From L to R: (Annabelle) Lili Reinhart, (Ramona) Jennifer Lopez, (Mercedes) Keke Palmer, and (Destiny) Constance Wu celebrate a successful night out. 

The crime genre has played a crucial role in cinematic history, with gangster films garnering some of the most prestigious film awards of all time. Films such as “The Godfather” and “Goodfellas” proved that audiences love seeing gangsters in action and introduced the genre’s frequent presence in award ceremonies. However, the presence of well-written, strong female leads in many of these crime dramas has been a clear oversight — that is, until the recent release of “Hustlers,” which features exclusively female leads.

“Hustlers,” a film based on a 2015 New York Magazine piece titled, “The Hustlers at Scores,” chronicles a group of exotic dancers who steal from wealthy men. The film tells the story of Destiny (Constance Wu) and Ramona (Jennifer Lopez), two strippers who work to fight against the financial tyrants controlling the country. It’s written and directed by the talented Lorene Scafaria, who starred in the 2013 indie sci-fi film “Coherence” and most notably directed the grim 2012 comedy “Seeking a Friend for the End of the World.”

Scafaria’s drama stars an extensive, famous cast. Lopez and Wu give exemplary performances, providing viewers with a compelling mother-daughter dynamic. While critics have argued that Lopez deserves an Oscar for her role, especially given the intense exercise regimen she endured to learn how to pole dance, Wu’s presentation is just as noteworthy because of the life she breathes into her character. Lili Reinhart, Keke Palmer and Julia Stiles also execute their roles in outstanding fashion. 

The cinematography, from the vibrant mixture of neon color to the well thought-out camera techniques, elevates the film and makes it more visually dynamic. Cinematographer Todd Banhazl constructs several impressive shots, such as the continuous opening shot evocative of “Children of Men” or the spontaneous, flashy introduction of Ramona. Though it might be a small thing to note, the camera work sweetens the already-rich movie with enticing visuals.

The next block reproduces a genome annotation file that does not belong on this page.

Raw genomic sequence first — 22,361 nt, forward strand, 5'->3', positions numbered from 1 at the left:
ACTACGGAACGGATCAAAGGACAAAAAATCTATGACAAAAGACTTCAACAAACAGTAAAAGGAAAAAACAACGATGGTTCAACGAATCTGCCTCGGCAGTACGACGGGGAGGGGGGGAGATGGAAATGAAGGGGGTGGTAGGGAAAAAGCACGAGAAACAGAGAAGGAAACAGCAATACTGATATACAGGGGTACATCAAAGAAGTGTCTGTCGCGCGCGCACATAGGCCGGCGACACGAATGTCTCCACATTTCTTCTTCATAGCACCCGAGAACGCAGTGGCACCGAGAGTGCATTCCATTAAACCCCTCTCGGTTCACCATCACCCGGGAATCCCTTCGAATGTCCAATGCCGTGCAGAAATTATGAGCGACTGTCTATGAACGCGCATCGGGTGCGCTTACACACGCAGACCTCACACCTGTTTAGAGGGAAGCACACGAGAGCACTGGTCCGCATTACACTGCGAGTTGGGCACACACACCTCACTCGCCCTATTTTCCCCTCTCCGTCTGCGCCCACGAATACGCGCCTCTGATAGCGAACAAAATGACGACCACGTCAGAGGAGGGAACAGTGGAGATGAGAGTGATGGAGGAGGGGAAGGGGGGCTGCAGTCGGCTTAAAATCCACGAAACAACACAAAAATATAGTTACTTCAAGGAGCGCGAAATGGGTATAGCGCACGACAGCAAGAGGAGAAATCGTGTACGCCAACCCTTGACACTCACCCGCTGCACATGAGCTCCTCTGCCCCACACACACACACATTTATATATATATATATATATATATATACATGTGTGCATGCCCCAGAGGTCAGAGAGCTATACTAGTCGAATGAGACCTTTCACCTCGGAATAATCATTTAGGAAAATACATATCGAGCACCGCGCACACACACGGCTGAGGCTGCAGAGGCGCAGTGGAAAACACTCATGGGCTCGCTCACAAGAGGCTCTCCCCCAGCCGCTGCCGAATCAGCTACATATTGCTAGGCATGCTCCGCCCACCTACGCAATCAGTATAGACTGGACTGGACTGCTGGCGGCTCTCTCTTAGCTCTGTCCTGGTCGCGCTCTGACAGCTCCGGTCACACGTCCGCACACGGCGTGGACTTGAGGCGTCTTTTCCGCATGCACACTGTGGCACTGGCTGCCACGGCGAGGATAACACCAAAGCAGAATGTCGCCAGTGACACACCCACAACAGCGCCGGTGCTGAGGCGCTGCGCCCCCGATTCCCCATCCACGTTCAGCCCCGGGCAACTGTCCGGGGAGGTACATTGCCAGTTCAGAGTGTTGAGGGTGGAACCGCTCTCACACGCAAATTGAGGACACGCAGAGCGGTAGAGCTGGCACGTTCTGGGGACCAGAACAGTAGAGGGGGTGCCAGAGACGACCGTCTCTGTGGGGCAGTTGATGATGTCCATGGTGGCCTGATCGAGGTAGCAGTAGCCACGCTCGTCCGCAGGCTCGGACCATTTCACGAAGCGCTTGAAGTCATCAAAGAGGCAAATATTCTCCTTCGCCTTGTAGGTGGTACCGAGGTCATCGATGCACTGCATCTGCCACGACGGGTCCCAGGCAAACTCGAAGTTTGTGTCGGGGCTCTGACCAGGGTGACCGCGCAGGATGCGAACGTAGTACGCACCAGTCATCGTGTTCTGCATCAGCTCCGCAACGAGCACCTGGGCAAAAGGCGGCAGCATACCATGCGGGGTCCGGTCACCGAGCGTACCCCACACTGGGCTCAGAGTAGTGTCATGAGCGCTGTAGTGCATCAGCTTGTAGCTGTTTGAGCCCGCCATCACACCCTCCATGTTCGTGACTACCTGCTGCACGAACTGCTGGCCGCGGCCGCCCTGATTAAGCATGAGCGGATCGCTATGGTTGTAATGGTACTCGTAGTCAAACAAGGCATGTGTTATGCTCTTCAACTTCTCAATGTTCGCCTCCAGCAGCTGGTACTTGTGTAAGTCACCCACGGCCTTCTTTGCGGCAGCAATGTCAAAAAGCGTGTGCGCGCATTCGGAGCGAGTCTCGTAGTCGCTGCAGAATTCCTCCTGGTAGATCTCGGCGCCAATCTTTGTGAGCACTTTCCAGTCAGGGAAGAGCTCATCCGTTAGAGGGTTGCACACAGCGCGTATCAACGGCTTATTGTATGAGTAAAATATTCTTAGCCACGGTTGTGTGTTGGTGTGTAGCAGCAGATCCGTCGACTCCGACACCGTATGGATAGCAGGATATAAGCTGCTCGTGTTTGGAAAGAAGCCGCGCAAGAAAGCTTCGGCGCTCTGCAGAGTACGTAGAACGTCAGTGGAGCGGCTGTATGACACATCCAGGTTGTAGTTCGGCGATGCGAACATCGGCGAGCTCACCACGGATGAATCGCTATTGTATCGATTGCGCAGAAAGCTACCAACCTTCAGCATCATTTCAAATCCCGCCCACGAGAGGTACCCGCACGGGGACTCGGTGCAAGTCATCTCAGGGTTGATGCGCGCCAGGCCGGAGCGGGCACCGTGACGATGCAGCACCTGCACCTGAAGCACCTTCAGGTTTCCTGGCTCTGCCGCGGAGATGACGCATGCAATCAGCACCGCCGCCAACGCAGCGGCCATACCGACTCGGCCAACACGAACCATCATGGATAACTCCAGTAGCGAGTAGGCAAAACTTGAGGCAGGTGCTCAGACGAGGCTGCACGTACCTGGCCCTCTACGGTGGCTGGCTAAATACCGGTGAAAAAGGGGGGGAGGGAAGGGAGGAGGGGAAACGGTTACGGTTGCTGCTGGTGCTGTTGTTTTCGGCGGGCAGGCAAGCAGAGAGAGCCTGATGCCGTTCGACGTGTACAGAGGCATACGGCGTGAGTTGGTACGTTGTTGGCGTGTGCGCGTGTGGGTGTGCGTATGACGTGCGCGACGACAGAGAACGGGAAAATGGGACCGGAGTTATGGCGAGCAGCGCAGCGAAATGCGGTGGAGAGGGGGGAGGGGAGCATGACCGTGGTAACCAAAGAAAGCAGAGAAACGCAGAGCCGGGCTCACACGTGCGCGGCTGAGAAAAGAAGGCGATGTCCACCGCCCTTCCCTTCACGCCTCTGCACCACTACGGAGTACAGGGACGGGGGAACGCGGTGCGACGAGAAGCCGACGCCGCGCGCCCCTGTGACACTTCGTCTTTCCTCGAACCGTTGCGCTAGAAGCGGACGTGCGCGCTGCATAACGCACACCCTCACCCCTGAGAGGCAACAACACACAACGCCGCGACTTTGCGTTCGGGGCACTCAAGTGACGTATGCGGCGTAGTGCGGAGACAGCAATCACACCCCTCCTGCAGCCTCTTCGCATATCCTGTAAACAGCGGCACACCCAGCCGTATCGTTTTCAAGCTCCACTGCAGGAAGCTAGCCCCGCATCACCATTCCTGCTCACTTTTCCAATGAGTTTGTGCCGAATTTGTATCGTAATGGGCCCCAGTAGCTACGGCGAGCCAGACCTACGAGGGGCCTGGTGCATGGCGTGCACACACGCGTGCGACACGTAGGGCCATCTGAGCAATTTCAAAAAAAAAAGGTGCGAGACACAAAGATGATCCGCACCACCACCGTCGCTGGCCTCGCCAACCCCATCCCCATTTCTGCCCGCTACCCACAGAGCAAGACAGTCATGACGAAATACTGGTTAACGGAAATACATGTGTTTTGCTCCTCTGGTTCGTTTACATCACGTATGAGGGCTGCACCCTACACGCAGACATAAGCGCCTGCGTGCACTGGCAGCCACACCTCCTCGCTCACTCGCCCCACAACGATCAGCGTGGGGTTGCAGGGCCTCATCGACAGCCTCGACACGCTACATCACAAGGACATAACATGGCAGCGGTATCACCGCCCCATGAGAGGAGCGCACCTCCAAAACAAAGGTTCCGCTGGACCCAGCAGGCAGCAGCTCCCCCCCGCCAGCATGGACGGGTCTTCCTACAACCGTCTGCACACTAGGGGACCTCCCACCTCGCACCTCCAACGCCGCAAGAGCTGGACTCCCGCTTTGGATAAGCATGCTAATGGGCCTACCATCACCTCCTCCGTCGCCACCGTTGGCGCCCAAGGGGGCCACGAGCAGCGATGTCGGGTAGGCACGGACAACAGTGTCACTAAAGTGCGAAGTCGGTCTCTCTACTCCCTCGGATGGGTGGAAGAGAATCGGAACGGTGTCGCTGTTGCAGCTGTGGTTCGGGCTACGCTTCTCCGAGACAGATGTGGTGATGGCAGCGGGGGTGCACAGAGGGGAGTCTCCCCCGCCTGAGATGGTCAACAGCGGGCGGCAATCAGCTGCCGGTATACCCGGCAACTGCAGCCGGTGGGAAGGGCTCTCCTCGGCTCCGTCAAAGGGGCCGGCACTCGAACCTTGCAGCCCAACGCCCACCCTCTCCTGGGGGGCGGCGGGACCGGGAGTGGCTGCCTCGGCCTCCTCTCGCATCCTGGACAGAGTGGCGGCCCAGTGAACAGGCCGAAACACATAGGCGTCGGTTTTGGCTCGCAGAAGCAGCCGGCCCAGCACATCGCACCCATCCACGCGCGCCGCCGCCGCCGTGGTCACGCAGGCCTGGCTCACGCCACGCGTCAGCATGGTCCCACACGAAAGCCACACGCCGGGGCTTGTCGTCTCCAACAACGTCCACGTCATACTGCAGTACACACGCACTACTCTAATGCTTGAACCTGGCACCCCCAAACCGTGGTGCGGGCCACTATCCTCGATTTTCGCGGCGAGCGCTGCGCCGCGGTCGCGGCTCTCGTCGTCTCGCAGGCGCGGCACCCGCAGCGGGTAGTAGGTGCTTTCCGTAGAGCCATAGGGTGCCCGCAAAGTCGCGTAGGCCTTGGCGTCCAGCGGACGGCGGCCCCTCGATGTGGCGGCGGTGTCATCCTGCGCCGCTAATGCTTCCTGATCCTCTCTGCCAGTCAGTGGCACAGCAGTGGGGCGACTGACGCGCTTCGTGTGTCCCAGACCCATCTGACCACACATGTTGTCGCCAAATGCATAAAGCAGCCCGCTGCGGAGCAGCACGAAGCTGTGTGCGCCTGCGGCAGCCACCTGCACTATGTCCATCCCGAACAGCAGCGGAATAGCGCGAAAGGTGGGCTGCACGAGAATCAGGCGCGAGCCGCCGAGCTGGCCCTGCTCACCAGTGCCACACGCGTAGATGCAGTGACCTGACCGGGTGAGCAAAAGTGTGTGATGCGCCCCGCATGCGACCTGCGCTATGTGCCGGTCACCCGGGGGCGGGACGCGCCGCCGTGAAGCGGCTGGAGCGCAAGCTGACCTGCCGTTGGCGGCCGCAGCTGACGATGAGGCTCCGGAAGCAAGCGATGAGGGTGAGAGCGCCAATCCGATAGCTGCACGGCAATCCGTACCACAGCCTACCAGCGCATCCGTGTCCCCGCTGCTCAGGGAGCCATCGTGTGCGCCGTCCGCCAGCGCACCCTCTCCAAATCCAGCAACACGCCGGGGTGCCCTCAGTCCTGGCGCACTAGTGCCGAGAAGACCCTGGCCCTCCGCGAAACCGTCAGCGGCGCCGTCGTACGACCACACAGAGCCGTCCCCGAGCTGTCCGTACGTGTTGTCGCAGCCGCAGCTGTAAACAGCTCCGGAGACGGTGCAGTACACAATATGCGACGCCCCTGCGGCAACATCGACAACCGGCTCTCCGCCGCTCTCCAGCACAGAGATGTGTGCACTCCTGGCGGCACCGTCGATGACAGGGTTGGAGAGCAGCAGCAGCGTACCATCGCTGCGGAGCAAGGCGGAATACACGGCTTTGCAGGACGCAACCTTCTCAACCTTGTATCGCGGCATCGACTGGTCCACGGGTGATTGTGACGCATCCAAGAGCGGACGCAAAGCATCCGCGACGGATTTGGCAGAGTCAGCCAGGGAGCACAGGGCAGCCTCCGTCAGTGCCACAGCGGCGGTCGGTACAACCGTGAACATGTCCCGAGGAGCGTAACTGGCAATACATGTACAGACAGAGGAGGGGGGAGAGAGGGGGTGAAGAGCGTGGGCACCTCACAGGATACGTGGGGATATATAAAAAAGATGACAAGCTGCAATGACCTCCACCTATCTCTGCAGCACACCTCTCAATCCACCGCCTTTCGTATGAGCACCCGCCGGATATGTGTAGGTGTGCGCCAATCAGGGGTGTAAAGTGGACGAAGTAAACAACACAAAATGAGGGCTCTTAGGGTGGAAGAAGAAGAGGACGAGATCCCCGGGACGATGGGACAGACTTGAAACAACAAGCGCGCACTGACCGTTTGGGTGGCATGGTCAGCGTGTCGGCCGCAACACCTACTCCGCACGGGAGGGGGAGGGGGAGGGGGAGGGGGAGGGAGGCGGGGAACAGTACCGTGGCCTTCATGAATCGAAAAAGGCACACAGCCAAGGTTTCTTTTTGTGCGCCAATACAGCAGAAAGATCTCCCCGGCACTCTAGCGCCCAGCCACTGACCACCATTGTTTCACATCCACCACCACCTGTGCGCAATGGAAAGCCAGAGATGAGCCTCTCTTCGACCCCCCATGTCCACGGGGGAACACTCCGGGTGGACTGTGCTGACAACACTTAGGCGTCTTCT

In addition, the film’s soundtrack and sound design offer insight into its meaning. The soundtrack, a combination of 2000s pop and classical music, might seem odd conceptually, but the mixture of these two genres plays out in a meaningful manner as a way of destigmatizing stripping. The profession has often been dismissed as immoral, but the use of classical music provides an antithesis to these stereotypes by offering respectability to the career. The film’s sound editing helps frame the events as if they have already happened, like in “Goodfellas.” However, unlike “Goodfellas,” “Hustlers” utilizes a story style that focuses on previous events, while intermittently jumping back to the present to tell viewers that the speaker is reminiscing. This stylistic choice is also noticeable through sound editing; for example, one scene’s audio cuts out when Destiny pauses a tape recorder. These small touches create an atmosphere where the audience isn’t participating with the lead characters but is instead listening to the aftermath.

Despite its strengths, one disappointment of “Hustlers” arises in the roles of Cardi B and Lizzo, as the film’s promotional materials inflated their importance in the film. While they do appear, it’s in the form of cameos. The pair were likely strategically placed in the movie to attract members of their massive fan bases. 

If you’re looking for an intriguing film that perfectly blends powerful performances with comedy, give “Hustlers” a watch. 

 

Grade: A